Alice Neel: Painted Truths
8 July – 17 September 2010, Galleries 1, 8 & 9.
The Whitechapel Gallery presents the first major retrospective of Influential 20th century American painter Alice Neel. Alice Neel (1900–1984) is best known for her portraits of celebrated artists and writers from New York, including Andy Warhol, Frank O’Hara, Meyer Shapiro and Linda Nochlin.A self-proclaimed ‘collector of souls’, she painted friends, family and neighbours in the Manhattan district of Spanish Harlem, delving into their personalities with rare frankness. Undeterred by a turbulent personal life that included a year of hospitalisation following a nervous breakdown, and the destruction in 1934 of over 250 paintings and drawings, it was only in her later years that she gained widespread Recognition. At a time when New York witnessed the birth of Abstract Expressionism, Minimalism and Pop Art, Alice Neel pursued the less fashionable discipline of painting people, and was a key force in reviving portraiture in the 20 century. She became a figure-head for the Feminist movement and is now much admired by a generation of younger artists including Peter Doig, Marlene Dumas, Chris Ofili, and Elizabeth Peyton. Shown for the first time in Europe are 60 major works spanning seven decades of Alice Neel’s career. They include a portrait of Andy Warhol,Who was famously sensitive about his ordinary looks and bad skin, which reveals the scars of his 1968 gunshot wounds? The exhibition is divided into sections according to Neel’s thematic preoccupations: allegory, the essential portrait, the psychological portrait, portraits from memory, cityscapes, nudes, parents and children, the detached gaze, and old age. In addition, two archival films are on show; an eight minute silent film by Neel’s son Hartley, documenting the artist Painting her daughter-in-law Ginny and Michel Auder´s film showing Neel painting Margaret Evans Pregnant.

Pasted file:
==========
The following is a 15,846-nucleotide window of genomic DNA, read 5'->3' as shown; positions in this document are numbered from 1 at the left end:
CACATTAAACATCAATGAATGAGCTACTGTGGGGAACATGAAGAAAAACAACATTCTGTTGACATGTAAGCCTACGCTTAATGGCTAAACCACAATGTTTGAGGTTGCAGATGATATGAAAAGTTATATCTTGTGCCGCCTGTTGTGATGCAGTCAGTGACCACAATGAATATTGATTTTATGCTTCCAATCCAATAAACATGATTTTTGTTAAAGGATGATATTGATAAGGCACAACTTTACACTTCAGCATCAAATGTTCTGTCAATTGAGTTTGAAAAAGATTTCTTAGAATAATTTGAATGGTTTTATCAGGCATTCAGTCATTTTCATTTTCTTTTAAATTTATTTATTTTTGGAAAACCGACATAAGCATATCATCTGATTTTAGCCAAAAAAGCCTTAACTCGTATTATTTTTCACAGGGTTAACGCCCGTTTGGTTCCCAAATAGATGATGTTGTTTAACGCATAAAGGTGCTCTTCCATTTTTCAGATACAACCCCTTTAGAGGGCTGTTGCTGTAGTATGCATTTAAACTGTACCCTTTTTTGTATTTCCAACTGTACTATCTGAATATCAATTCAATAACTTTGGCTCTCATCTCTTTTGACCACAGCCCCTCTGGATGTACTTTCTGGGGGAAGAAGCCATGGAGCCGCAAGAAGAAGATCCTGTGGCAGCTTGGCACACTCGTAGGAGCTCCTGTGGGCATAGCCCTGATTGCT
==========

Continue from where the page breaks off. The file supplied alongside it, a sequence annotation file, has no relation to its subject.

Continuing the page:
Alice Neel (1900-1984) was born in rural Pennsylvania. On ascholarship she attended the first women-only art school in America (now Moore College of Art and Design), where she excelled at figurative painting. The early loss of her twodaughters, the first to diphtheria and the second to her formerhusband’s family in Cuba, led to a nervous breakdown, and Neelwas hospitalised. A few months after her release, Neel settleddown to eke out an artist’s existence in Greenwich Village (NewYork).,. In 1938, Neel moved to Spanish Harlem to ‘find moreTruth’ continuing to paint family, friends, and neighbours.